Since childhood, Wendy Tamis Robbins experienced debilitating anxiety and panic attacks. Her perfectionism pushed her to achieve in sports and academics, and her high level of achievement masked her mental anguish from public view. While she found success in her legal and political careers, Robbins was negotiating with her own brain to get through her days, minute by minute.
Robbins began writing her memoir, The Box: An Invitation to Freedom from Anxiety, while still in the process of recovery. It began as a series of writing exercises she used to make sense of her meditation practices. But it became an investigation into the mental and emotional barriers she constructed since childhood to protect herself–and a blueprint for dismantling the barriers that no longer served her.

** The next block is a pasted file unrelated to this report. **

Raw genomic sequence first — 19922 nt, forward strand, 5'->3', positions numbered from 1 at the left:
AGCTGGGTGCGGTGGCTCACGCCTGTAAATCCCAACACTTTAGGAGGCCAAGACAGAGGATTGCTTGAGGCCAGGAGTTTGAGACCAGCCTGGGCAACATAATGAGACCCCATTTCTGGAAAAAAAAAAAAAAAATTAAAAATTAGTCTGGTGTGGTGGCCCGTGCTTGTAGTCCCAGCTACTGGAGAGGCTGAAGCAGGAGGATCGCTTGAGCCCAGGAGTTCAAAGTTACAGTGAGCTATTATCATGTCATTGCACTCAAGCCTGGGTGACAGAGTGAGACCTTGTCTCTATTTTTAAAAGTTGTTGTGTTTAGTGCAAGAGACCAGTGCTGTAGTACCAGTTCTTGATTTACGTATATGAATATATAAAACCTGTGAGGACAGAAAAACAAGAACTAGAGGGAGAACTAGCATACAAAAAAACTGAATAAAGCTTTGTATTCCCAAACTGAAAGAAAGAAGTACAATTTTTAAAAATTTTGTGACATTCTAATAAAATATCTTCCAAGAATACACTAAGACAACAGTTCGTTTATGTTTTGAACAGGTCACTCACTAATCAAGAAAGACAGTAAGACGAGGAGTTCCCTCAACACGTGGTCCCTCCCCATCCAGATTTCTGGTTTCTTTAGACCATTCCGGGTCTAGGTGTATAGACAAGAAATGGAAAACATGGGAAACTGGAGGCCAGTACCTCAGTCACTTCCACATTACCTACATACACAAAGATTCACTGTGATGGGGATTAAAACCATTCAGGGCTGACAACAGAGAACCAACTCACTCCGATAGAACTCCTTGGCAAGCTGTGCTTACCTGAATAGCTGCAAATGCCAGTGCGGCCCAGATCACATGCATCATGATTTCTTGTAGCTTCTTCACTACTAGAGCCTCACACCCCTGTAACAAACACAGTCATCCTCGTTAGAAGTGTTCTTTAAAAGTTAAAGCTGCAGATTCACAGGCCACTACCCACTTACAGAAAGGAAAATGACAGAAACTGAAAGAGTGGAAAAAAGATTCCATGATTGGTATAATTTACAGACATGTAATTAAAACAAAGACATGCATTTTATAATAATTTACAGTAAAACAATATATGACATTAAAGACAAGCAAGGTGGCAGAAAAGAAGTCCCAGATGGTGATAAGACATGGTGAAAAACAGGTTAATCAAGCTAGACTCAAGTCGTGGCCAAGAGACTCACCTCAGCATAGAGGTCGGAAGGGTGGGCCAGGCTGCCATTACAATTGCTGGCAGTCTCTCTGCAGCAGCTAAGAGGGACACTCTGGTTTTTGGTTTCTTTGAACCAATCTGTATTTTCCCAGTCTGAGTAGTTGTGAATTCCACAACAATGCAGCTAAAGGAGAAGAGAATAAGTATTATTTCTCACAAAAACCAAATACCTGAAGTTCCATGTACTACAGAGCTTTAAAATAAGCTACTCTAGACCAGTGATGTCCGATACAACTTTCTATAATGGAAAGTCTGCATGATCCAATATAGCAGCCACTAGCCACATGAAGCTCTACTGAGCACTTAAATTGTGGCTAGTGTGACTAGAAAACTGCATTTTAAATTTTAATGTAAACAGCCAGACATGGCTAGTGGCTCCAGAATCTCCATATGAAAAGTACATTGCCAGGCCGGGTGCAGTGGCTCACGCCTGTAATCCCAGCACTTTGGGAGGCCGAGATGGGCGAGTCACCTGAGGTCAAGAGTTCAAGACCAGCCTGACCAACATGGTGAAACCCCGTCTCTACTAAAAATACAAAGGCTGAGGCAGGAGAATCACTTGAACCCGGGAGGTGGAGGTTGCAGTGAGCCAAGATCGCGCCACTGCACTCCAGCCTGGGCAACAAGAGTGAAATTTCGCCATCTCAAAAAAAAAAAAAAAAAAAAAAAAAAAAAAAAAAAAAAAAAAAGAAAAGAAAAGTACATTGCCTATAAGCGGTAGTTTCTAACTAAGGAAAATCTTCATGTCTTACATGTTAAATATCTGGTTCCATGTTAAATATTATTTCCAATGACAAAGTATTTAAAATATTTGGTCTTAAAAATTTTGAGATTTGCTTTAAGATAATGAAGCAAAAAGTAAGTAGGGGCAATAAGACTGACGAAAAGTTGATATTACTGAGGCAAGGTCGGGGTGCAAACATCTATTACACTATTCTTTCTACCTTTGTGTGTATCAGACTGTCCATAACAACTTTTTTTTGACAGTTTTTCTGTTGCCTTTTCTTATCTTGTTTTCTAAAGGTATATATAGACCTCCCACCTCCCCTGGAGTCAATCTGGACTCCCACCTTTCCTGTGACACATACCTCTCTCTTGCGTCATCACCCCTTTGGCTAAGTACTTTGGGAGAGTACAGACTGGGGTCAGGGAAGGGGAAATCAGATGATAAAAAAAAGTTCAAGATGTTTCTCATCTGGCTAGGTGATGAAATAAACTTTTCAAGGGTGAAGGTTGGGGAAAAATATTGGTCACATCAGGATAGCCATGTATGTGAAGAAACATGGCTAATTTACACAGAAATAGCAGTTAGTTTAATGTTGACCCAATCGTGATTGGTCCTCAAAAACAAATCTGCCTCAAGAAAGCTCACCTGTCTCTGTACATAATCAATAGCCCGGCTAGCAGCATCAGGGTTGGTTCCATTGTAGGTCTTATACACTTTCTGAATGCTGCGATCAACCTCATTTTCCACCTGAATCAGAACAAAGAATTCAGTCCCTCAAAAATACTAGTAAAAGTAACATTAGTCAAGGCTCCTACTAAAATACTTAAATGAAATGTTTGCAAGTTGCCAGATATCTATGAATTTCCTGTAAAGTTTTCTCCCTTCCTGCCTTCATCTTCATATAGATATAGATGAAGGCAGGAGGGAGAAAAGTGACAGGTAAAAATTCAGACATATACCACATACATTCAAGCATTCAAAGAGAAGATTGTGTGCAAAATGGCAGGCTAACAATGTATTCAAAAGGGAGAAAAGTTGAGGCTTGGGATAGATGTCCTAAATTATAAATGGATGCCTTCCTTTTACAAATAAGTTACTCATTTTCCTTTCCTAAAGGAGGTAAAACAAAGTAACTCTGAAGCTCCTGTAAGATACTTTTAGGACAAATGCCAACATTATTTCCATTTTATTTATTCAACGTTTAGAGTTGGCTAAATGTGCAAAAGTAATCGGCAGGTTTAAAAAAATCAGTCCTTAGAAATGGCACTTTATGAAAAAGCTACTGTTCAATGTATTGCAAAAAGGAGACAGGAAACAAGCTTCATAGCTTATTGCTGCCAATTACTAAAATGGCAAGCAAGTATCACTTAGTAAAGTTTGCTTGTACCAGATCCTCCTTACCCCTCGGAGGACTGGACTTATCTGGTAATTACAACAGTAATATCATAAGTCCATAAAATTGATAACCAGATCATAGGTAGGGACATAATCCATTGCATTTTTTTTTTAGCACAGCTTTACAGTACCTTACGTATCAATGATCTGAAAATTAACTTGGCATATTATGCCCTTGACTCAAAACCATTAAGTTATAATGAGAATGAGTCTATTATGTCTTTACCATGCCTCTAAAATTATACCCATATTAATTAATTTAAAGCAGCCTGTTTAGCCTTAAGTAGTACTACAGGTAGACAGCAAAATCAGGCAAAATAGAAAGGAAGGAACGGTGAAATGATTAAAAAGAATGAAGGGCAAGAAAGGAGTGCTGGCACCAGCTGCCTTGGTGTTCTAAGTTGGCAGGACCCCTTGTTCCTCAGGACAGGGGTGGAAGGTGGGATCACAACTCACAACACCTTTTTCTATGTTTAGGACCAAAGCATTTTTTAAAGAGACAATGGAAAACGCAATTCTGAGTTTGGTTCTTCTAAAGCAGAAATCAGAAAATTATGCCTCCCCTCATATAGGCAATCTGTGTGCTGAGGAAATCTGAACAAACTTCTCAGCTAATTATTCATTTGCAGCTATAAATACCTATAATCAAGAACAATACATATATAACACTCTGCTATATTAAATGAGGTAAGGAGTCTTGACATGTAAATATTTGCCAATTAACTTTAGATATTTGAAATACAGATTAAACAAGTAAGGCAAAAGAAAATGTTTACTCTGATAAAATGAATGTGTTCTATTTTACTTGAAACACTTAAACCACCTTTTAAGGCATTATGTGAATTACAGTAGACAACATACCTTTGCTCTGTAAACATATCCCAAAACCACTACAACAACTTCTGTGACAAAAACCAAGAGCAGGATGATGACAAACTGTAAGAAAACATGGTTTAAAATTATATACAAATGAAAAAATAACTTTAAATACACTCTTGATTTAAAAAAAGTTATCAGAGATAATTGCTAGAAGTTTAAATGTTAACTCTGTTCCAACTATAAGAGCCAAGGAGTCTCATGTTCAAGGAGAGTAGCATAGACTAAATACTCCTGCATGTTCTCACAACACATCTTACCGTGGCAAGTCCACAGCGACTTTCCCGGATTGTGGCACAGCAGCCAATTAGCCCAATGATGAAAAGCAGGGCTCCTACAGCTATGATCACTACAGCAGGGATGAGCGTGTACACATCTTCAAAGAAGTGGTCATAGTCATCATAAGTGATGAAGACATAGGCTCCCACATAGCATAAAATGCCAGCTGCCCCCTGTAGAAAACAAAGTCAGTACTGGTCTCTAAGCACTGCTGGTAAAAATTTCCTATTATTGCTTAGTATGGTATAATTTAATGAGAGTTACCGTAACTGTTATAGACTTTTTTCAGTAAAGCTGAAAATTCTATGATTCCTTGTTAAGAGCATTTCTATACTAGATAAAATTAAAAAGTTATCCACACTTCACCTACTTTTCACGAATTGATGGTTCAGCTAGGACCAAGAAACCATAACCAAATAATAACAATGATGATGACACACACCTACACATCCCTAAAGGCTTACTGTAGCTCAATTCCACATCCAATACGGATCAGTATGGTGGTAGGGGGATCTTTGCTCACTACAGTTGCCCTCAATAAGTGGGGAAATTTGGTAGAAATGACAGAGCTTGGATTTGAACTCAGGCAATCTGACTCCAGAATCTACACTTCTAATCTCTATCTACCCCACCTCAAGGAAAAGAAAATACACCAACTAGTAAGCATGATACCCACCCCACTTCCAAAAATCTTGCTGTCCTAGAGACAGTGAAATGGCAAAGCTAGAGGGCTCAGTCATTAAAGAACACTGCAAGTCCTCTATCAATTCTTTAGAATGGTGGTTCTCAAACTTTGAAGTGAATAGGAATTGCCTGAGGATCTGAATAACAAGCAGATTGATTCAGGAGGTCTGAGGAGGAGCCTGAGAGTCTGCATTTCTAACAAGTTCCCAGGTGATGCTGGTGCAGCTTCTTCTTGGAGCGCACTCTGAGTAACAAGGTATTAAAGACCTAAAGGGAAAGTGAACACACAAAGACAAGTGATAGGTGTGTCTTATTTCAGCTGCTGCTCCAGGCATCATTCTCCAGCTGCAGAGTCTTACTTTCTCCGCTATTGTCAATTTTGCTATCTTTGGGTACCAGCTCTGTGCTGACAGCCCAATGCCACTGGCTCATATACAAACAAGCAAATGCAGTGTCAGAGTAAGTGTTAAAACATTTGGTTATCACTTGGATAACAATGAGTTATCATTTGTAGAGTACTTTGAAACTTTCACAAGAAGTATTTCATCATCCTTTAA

In this episode of the Modern Law Library, the ABA Journal’s Lee Rawles talks to Robbins about dealing with anxiety in law school and law practice; the positive reaction at her law firm when she opened up about her mental health struggles; and what Robbins finds unhelpful about self-help books. They discuss the difference between being “productive” and being mentally well, and how Robbins overcame her aversion to mindfulness as part of her healing process. They also talk about how people with anxiety respond when the dangers they perceive are real, such as during the COVID-19 pandemic.
In the months since the 2021 publication of The Box, Robbins has also dealt with a cancer diagnosis and many career changes, and she shares updates on her progress and projects.
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